Beyond the Basics: 4 Often-Forgotten Resume Tips
Looking for a new job has a lot in common with looking for a new significant other. Just like in dating, first impressions count. Deal-breakers, those central non-negotiables, can stop even the most promising partnership in its tracks.
Similarly, every recruiter and hiring leader has their turn-offs, those smaller, more trivial missteps that may seem forgettable but are actually extremely difficult for the person evaluating you to ignore.
Here is how you can avoid four common, seemingly trivial resume mistakes to ensure your next application is tops:
1. One Size Does Not Fit All
A common mistake job seekers make is not customizing their resumes to each individual job. Sure, the bones of the resume will always remain the same, but taking the time to customize your documents shows initiative and will help broadcast your relevant skills to a busy recruiter who is likely only able to devote a few seconds to reviewing your qualifications.
Take the time to customize the top of your resume for each position. This means rewriting your professional summary and reorganizing your skill section to make your most relevant skills pop. Carefully review the job ad and pull out keywords to use in your resume. Echo the language of the job post to help get your resume past the ATS and show a human recruiter you are qualified for the position.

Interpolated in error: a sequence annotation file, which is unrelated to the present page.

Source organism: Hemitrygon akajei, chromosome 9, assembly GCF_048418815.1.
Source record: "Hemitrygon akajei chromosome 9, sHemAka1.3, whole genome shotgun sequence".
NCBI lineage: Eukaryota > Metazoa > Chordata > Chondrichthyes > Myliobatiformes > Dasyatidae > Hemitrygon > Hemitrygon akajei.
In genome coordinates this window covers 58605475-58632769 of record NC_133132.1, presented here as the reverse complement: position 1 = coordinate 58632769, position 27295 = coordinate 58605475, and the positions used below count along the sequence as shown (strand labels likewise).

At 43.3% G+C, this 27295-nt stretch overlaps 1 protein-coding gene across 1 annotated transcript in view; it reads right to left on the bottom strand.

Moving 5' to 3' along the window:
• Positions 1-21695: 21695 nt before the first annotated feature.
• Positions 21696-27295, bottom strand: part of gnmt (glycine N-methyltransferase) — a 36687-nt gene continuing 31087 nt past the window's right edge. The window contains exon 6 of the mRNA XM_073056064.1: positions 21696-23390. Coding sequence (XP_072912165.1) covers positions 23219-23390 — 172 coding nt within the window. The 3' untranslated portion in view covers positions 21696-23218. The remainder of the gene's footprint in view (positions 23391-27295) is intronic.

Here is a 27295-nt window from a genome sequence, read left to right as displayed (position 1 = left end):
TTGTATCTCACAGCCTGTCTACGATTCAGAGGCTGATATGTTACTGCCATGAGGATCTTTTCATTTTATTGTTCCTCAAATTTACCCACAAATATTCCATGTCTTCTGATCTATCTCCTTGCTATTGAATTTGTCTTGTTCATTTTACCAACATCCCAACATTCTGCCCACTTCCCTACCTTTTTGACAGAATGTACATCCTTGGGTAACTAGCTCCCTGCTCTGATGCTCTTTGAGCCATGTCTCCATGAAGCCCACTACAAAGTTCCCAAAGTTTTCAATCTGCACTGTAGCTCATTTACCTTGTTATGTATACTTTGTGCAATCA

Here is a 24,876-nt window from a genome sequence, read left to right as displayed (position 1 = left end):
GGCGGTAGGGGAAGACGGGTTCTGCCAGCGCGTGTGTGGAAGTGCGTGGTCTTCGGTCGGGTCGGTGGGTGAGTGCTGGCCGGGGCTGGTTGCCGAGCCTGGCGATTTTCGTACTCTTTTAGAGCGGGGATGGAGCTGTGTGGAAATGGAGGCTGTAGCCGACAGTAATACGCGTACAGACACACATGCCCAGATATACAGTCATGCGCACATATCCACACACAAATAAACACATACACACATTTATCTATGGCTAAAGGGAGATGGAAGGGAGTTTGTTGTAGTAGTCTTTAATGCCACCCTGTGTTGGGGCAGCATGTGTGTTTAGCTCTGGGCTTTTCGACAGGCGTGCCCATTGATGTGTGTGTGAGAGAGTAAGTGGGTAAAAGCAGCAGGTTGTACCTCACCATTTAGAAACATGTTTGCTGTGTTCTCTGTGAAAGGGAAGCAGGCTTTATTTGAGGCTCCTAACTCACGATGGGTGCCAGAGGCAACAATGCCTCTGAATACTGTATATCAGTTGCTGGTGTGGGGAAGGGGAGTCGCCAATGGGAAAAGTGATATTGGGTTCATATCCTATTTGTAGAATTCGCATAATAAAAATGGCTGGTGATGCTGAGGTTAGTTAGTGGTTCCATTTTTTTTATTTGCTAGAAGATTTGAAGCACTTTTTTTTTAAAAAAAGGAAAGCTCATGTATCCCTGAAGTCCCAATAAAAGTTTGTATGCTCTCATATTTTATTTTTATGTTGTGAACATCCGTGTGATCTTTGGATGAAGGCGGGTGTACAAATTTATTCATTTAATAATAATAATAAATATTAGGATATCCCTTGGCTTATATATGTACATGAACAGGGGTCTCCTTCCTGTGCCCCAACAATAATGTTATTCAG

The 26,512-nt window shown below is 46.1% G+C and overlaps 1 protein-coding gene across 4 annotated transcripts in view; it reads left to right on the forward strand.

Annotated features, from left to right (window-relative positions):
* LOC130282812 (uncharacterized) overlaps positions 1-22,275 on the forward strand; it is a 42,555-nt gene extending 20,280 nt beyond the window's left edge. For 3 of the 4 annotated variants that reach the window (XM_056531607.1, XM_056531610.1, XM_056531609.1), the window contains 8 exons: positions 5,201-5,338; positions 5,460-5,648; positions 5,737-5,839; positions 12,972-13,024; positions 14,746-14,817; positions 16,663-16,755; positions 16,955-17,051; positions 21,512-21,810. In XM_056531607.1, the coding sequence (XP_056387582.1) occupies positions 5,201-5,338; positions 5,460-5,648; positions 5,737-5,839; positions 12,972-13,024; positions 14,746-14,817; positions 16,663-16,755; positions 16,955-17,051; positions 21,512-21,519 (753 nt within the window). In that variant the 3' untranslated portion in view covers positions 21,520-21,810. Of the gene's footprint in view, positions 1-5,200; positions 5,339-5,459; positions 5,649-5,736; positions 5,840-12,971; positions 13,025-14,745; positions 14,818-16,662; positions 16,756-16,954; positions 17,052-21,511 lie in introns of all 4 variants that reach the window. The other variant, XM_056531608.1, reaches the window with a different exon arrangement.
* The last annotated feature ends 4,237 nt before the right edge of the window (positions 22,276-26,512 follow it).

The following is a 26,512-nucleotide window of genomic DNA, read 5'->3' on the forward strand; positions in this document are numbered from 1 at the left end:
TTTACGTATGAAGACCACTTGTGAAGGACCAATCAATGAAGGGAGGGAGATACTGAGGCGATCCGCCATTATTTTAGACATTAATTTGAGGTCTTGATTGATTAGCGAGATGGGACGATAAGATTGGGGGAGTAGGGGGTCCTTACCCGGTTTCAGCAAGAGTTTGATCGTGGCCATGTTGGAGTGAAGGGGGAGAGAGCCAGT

2. Harness the Power of 'Power Words'
Using "power" or action words to describe your skills and experience is a nifty trick utilized by successful job seekers. This method works for two reasons.
First, recruiters initially skim resumes, so you don't have much time to impress. Using powerful words at the beginning of each bullet point gives the recruiter something to grab onto. Action words like "supervised," "managed," or "founded" give the reader immediate insight into your experience.
Second, power words hold a reader's attention, which is critical considering recruiters are often reviewing dozens of resumes for a single position. When your language packs a punch, you'll have a better chance of landing that interview.
3. Pay Attention to Formatting
"Attention to detail is unimportant," said no job ad ever. Regardless of industry, every job seeker needs to present themselves as someone who will get the job done efficiently. Even small formatting errors on your resume could squash that goal. Looks matter when it comes to your resume, and how you organize your resume will have a real impact on an employer's perception of you.
While it's important to avoid spelling and grammar mistakes, consistency in formatting counts just as much. Make sure your margins are lined up. Double check that each entry is uniform. These little things can separate the candidates with an eye for detail from the rest of the pack.
4. Have a Professional Email Address
Chances are you weren't looking for a job when you first created your email address. While a funny address might make your friends laugh, it could send a recruiter heading for the hills. Further, relying on a dated email provider like AOL or Hotmail can make you look out of touch and technologically inept.
The safest bet when you are looking for work is to create a new Gmail or Yahoo account that you use exclusively for your job search. Creating a new account is free, only takes a few minutes, and can save your resume from the digital trashcan. Try some combination of your first and last name for your new email address. If you have a common name, try adding your middle name or a few numerals. Never add your year of birth. Recruiters should focus on your accomplishments, not your age.
LiveCareer develops tools to help job seekers draft cover letters, prepare for interviews, and build resumes.